As her fascination grows with the animals there, I can only hope that by teaching her about them and their habitats that she will come to show an appreciation for them and the importance of protecting not just the animals themselves, but also for protecting and preserving their world. Nature is full of strange and wonderful things, but there is a need for balance and our species isn't exactly known for keeping nature balanced. But places like Reptile Gardens or other nature centers in the country are important to show kids just how great nature can be and why it needs our protection. It can inspire them to want to take care of it, even it just means cleaning up trash while going for a walk. As outdoorsmen and women, we have a responsibility to help our kids and grandkids understand what makes nature so awesome and worth protecting. If we don't pass on that appreciation, things like fishing, hunting, etc. could go away or look very different in the future. So take advantage of whatever nature centers may be in your area. It's always worth a visit. And for me, how often can I say that I caught more gators than fish on my last trip!

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Black Hills Area Fishing Report
Scott Olson

Well, the dog days of summer have kicked in big time in the area. Hot weather is here and here to stay for at least the next few weeks. Afternoon trips will have to be avoided to stay out of the intense heat in the area or perhaps spent in the lake rather than on it to cool off. Fishing activity has generally slowed down to almost a crawl on many lakes other than some trout ones. But for the intrepid anglers in the area, there are still catches to be made in the morning and evening hours when the heat is not as intense. With that in mind, here is what area lakes are currently looking like:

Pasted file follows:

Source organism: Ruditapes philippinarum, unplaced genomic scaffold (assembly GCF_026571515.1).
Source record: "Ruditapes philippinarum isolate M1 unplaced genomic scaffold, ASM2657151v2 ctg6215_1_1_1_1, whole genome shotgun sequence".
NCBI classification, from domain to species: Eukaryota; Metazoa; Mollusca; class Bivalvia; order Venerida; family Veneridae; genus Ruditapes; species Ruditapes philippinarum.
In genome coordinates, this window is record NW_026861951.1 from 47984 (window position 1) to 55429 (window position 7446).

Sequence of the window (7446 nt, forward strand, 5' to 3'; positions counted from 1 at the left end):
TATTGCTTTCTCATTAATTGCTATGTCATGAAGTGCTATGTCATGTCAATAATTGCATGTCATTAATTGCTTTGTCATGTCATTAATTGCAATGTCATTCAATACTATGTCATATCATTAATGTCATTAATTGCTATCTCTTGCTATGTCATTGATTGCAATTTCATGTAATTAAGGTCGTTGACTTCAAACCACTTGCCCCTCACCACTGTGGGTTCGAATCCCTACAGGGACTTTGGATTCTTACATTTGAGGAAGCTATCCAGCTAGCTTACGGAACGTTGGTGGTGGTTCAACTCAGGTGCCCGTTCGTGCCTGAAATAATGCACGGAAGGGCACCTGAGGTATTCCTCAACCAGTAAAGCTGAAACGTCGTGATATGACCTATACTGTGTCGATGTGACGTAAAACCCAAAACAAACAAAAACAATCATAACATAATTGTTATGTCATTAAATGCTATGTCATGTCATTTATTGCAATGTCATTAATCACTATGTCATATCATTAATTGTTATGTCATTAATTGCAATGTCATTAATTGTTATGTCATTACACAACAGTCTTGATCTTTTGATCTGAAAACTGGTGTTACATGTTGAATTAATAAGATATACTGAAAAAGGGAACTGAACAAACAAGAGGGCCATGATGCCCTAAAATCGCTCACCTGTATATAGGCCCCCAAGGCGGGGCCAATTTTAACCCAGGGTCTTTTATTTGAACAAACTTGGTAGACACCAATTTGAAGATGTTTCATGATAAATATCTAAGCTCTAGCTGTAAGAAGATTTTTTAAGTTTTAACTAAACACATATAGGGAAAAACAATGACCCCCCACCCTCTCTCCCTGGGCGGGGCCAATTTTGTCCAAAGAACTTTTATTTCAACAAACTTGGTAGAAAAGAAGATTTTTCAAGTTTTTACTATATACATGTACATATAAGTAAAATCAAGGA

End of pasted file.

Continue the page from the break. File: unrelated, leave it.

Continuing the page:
The walleye bite on Angostura has not changed much since the summer started-slow to nonexistent most days. Bass have proved more susceptible to being caught in weedy areas on topwater baits and there has been crappie activity reported in Horsehead Bay.

On Orman Dam, timing is everything right now as the walleye only seem to be on the prowl for a short time before shutting off, but there has been no consistent time when the bite is turning on and it's more about being in the right place at the right time. Those catching walleyes are having more luck with crankbaits in 20'-25' of water than with bottom bouncers at present.

If there is a bright spot in the area for fishing, Deerfield is seeing a pretty good trout bite lake wide on small crankbaits, flat fish, and flasher lures in 7'-14' of water. Perch are also biting near the bottom, but sorting is required as usual.

Pactola is also seeing a good rainbow bite with larger specimens being caught. The bays still have a decent bluegill bite going on the standard, kid-friendly bobber and worm setup.

Sheridan is seeing a perch bite along the buoy line at the north marina in 20'-25' of water on small jigs and worms. Some trout activity also reported in the Dakota Point area. Fish are deeper with the water temps hovering around 74 degrees.

Reports from Stockade indicate it still tough on the lake, with few catches of bass, pike, or bluegills.